Scientific Evidence Suggests That Human Cities Are Spawning New Species

We are literally driving evolution and making new organisms.

11. 4. 17 by Chelsea Gohd
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New Species

The environments in which we live are drastically different than they were even 100 years ago. Could this cause new species to emerge all around us? In a word — yes.

Modern cities are so different from previous human living circumstances that biology professors Marc Johnson, of University of Toronto, and Jason Munshi-South, of Fordham University in New York, are arguing that the creatures that share these urban spaces with us are actually evolving. Their paper on this evolution was published in Science this past Thursday. 

In exploring scientific literature, Johnson and Munshi-South observed that in Tucson, Arizona, and Oxford, England, researchers have reported a growth in the size of the beaks of house finches and great tits to become more compatible with bird feeders. In Puerto Rico’s cities, the crested anole lizard is developing longer limbs and stickier toes — though the reason for this not yet confirmed.

In multiple locations, fish and pests are becoming resistant to human-made pollution and poison. There is even a new mosquito species that resides underground in sewers and subway tunnels. These examples are just a fraction of the animals that are transforming as a result of the dramatic changes humans have made to the environment.

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Evolving Habitats

In some populations, mutated genes that are better suited to our city environments are becoming more common. These genetic changes are in resulting in animals that take on behaviors, appearances, and responses to their environment that are different than those of their ancestors.

So, what changes in our shared environment are pushing these species to evolve? The researchers have found that contributing factors include artificial light, asphalt, brick and glass, pollution, concrete tunnels, and other human-manufactured introductions. Our cities are bright, concrete, and drastically different from even suburban, residential areas.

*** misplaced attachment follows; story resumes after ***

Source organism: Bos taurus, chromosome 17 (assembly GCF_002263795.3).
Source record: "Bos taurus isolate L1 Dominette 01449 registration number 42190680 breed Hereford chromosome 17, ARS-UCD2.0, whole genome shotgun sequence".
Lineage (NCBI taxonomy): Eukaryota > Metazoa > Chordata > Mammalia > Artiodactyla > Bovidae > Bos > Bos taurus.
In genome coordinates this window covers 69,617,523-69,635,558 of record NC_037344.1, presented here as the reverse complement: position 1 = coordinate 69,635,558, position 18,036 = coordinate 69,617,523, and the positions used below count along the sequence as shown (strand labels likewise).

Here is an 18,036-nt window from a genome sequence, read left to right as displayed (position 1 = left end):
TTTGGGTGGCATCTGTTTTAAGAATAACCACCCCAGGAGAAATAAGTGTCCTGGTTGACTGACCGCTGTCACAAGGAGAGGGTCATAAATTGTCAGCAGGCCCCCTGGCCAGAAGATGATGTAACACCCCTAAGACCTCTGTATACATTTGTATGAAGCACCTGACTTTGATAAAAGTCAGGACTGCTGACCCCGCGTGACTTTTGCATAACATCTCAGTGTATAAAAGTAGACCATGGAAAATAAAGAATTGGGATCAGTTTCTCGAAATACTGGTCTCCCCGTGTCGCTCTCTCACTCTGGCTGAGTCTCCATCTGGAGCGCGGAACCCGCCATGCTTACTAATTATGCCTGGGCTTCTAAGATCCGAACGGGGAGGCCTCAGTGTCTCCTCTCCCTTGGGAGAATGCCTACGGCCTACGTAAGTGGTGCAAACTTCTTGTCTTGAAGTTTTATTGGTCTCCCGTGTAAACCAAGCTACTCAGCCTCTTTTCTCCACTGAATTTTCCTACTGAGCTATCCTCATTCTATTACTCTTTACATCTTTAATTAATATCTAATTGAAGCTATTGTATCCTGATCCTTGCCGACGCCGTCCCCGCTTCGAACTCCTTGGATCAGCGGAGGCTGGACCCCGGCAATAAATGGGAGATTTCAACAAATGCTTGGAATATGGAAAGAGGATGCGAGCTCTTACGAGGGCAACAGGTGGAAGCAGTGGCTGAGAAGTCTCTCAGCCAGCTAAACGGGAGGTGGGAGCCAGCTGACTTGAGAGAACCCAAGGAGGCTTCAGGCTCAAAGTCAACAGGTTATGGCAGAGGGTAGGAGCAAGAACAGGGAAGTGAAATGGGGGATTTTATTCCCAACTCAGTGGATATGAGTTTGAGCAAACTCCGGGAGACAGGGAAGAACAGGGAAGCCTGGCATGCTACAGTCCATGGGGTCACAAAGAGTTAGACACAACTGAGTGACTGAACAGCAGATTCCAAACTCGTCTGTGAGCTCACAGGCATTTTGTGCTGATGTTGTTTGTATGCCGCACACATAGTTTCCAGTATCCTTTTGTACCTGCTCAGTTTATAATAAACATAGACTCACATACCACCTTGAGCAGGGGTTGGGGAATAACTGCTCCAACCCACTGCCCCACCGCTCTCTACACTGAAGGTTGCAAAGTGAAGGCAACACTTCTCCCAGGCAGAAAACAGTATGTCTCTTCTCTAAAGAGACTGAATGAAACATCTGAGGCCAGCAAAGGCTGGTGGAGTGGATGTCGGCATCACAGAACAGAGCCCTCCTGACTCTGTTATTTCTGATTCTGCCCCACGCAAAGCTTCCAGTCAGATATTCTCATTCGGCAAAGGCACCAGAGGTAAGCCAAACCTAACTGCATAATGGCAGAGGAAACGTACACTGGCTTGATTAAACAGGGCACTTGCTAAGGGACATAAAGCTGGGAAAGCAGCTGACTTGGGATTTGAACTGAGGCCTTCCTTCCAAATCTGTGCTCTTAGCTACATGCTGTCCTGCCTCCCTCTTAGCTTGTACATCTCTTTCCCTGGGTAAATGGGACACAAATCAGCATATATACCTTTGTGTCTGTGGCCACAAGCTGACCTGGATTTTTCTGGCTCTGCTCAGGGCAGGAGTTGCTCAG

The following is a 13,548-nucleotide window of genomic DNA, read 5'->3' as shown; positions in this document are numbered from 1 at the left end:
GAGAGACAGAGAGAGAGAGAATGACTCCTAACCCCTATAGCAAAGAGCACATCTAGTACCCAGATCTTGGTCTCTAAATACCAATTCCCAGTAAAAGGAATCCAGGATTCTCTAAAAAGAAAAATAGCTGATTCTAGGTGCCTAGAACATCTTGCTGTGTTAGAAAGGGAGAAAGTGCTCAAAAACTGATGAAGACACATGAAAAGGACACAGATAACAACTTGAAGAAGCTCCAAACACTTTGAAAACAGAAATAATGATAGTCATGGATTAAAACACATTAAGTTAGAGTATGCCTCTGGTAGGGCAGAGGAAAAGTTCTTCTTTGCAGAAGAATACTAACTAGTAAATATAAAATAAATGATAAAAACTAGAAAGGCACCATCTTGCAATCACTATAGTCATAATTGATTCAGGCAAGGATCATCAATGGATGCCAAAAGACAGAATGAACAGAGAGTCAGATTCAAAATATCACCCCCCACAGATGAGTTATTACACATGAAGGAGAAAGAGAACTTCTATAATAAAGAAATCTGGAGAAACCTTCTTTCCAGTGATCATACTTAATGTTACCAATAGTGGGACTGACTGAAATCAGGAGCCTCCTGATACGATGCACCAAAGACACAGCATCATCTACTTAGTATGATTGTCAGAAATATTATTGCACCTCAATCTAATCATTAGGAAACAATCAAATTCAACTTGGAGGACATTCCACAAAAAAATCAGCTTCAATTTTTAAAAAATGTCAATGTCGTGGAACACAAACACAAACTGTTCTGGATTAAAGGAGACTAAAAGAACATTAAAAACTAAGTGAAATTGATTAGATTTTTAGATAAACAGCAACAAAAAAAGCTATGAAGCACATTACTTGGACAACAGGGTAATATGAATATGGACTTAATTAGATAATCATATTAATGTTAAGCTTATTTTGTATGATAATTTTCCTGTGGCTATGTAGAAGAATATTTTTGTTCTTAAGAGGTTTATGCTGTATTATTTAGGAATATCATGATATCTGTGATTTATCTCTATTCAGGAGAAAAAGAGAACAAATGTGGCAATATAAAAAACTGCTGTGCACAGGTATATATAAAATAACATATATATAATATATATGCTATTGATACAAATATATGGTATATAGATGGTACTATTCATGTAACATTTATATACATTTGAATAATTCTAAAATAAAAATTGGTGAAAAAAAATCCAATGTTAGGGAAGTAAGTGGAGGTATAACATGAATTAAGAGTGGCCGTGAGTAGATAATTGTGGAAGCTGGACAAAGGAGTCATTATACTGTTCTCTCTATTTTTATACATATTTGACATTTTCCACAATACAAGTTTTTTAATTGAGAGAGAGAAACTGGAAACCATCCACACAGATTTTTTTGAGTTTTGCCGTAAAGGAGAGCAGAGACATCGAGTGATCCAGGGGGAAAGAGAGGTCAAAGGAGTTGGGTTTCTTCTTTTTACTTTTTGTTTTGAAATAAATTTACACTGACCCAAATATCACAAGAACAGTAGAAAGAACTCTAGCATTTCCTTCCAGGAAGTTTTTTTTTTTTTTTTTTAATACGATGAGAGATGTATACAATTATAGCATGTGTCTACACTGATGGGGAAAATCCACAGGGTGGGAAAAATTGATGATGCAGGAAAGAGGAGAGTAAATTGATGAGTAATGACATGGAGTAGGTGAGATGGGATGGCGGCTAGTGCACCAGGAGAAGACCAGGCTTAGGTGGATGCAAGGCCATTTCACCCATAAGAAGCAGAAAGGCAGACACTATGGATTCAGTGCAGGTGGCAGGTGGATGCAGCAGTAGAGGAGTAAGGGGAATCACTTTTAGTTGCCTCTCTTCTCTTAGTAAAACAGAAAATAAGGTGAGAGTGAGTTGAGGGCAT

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Johnson and Munshi-South also found that pollution seems to boost mutation rates in a variety of species. This was specifically observed in gulls and mice near steel plants — locations that have especially problematic and concentrated pollution. It can only be imagined how the combined effects of pollution and climate change might change the evolutionary pattern of various species. Also, additions like highways have been shown to isolate species, leading certain populations to differ from others.

Humans are arguably initiating a new phase of evolution. Scientists are calling this new era driven by human action the Anthropocene. From agriculture to climate change and overpopulation, we are unintentionally steering genetic drift.

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This study is evidence that, since the industrial revolution, we have had an exponential impact on how Earth and its inhabitants have changed. But now we must ask ourselves, what are the benefits of humanity’s influence, and what are the consequences?


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